Day 13: Clay Bank Top to Blakey Ridge

We had a very pleasant 14km walk today over the moors to Blakey Ridge's Lion Inn. The pub is the fourth 'highest' pub in England in terms of elevation, and has stood in this spot, miles from anywhere, for over 400 years. We will sample its beers and wines shortly!

The short upward incline at the beginning of our hike led us to many miles of mostly level ground. The navigation was relatively straightforward and we only had to resort to our maps occasionally…..

We are very much in Wuthering Heights territory now, so I'll start with a quote from Emily Brontë's novel (Chapter 34):

I sought, and soon discovered, the three headstones on the slope next the moor: the middle one grey, and half buried in the heath; Edgar Linton's only harmonised by the turf and moss creeping up its foot; Heathcliff's still bare.

I lingered round them, under that benign sky: watched the moths fluttering among the heath and harebells, listened to the soft wind breathing through the grass, and wondered how any one could ever imagine unquiet slumbers for the sleepers in that quiet earth.

We kept mostly to the paths, but saw our old friends the marshes, bogs and craggy rocks. From Chapter 18 of Wuthering Heights, here is another quote. It applies to anybody clambering on the moors.

I walked as if for a wager, mile after mile, till a turn brought me in view of the Heights; but no Catherine could I detect, far or near. The Crags lie about a mile and a half beyond Mr. Heathcliff's place, and that is four from the Grange, so I began to fear night would fall ere I could reach them. 'And what if she should have slipped in clambering among them,' I reflected, 'and been killed, or broken some of her bones?

 A sheep on the Moor

A sheep on the Moor

There are sheep dotted over the Moors, even though we are in the North York National Park. Per mile there aren't many sheep at all, but today every sheep we saw wanted to be photographed. We found this fellow balanced on the top of a wall, not sure whether to go backwards or forwards….

What we were supposed to be looking for was grouse. At first we were excited to spot them! By the end of the walk we were contemplating chasing them out of the heather, picking them up by their stumpy little legs, throwing them over our shoulders, and walking into the Lion Inn with them - demanding they be plucked and cooked for our dinner (after being stuffed with partridges, chickens and quails). In other words, there were quite a number of grouse on the Moor. They don't fly terribly well, so must be easy pickings for grouse shooters.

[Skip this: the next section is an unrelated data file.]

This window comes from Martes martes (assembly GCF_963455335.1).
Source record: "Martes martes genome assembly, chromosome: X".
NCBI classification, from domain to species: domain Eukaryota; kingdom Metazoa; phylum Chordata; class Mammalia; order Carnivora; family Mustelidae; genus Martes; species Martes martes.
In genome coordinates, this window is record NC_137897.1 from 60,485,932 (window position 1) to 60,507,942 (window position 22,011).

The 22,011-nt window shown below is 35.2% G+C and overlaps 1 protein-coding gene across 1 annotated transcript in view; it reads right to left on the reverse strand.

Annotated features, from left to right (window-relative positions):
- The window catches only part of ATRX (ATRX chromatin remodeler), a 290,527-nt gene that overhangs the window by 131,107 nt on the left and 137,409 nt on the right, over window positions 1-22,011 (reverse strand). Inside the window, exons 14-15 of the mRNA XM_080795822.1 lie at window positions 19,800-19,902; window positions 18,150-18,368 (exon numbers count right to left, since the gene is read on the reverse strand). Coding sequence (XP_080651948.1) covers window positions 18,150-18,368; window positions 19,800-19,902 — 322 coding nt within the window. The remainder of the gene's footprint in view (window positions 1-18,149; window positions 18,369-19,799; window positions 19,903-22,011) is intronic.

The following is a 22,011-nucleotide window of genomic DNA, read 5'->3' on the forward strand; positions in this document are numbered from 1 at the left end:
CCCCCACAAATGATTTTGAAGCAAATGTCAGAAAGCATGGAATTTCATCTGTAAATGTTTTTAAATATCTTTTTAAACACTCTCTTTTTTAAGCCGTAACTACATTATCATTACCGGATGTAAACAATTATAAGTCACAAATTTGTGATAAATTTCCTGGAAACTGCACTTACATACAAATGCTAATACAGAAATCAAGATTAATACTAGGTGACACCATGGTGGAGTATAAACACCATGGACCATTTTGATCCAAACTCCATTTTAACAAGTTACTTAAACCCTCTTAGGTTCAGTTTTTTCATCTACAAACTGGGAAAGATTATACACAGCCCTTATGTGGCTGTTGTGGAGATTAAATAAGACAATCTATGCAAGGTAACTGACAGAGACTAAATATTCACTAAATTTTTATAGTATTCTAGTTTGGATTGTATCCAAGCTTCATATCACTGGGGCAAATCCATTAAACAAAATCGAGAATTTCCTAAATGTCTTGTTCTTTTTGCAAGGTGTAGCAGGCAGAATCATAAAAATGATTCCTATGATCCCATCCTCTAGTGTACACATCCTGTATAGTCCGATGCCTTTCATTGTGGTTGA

The Famous Grouse

The Famous Grouse

Advice for Coast to Coasters

Backpacks: 

Acid Drop and Sherbet Lemon carry Polly Pocket Backpacks (and eat very light lunches comprising pumpkin seeds and boiled sweets).

The Water Tank and Tea Bag are a two-thermos team. They are a reservoir of liquids - the camels of the desert.

Coconut Water carries a defibrillator, ultrasound machine, full sized stretcher, and surgical equipment (including gastroscope).

Butterscotch Keeper carries a map (thank goodness(.

Boots:

Acid Drop's boots are the Louis Vuitton of footwear. Classical in design, stylish, and costly. So why do they leak? If you want to survive the wet, I suggest you wear sturdy sensible ugly boots. And also on boots…. sometimes B & B establishments want you to leave them at the front door.  Inns and pubs don't care - and often have a drying room if you need one. The only time our  boots have been washed (by a kindly proprietor) it was a disaster. In the evening we left our boots at the front door. They were muddy on the outside, but dry on the inside. In the morning they were clean on the outside, but wet on the inside. 

 Moorish Vegetation….and sheep

Moorish Vegetation….and sheep

Gaiters:

 Goodnight from the moors

Goodnight from the moors

We read up on gaiters before we left, and thought they may be something only weirdos wore. Wrong! We love our gaiters. You need the ones that clip onto your laces. They give you the confidence to stride through brooks and becks and wiskes. And if you do happen to step knee deep into a bog, the gaiters will keep your boots and legs dry. Equally importantly, walking through long grasses and crops will not be a problem wearing gaiters. Without gaiters, particularly if you are wearing shorts (another blog post altogether!) you risk grass ticks, grass allergies and nettle stings. In short, gaiters are an excellent investment. Having said that, buy them in England because my $80 Aus ones are no better than the £12 ones The Water Tank purchased locally.

Thermoses:

Essential!